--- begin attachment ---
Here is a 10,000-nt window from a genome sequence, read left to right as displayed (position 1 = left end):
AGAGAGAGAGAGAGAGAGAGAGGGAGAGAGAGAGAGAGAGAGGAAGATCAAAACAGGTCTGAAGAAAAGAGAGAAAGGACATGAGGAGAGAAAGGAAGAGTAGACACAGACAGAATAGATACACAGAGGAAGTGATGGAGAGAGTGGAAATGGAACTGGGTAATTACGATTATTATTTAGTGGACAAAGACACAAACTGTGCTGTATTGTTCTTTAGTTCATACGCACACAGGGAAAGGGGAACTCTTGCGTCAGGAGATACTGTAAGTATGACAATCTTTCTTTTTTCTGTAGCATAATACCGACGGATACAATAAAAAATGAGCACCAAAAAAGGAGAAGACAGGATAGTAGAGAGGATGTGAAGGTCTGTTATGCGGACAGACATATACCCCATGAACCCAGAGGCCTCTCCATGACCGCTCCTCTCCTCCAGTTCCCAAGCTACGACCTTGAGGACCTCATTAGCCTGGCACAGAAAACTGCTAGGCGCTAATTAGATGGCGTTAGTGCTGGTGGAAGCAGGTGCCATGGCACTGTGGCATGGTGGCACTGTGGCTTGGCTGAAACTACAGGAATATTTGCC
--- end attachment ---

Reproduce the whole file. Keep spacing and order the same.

Here is a 10,000-nt window from a genome sequence, read left to right as displayed (position 1 = left end):
AGAGAGAGAGAGAGAGAGAGAGGGAGAGAGAGAGAGAGAGAGGAAGATCAAAACAGGTCTGAAGAAAAGAGAGAAAGGACATGAGGAGAGAAAGGAAGAGTAGACACAGACAGAATAGATACACAGAGGAAGTGATGGAGAGAGTGGAAATGGAACTGGGTAATTACGATTATTATTTAGTGGACAAAGACACAAACTGTGCTGTATTGTTCTTTAGTTCATACGCACACAGGGAAAGGGGAACTCTTGCGTCAGGAGATACTGTAAGTATGACAATCTTTCTTTTTTCTGTAGCATAATACCGACGGATACAATAAAAAATGAGCACCAAAAAAGGAGAAGACAGGATAGTAGAGAGGATGTGAAGGTCTGTTATGCGGACAGACATATACCCCATGAACCCAGAGGCCTCTCCATGACCGCTCCTCTCCTCCAGTTCCCAAGCTACGACCTTGAGGACCTCATTAGCCTGGCACAGAAAACTGCTAGGCGCTAATTAGATGGCGTTAGTGCTGGTGGAAGCAGGTGCCATGGCACTGTGGCATGGTGGCACTGTGGCTTGGCTGAAACTACAGGAATATTTGCC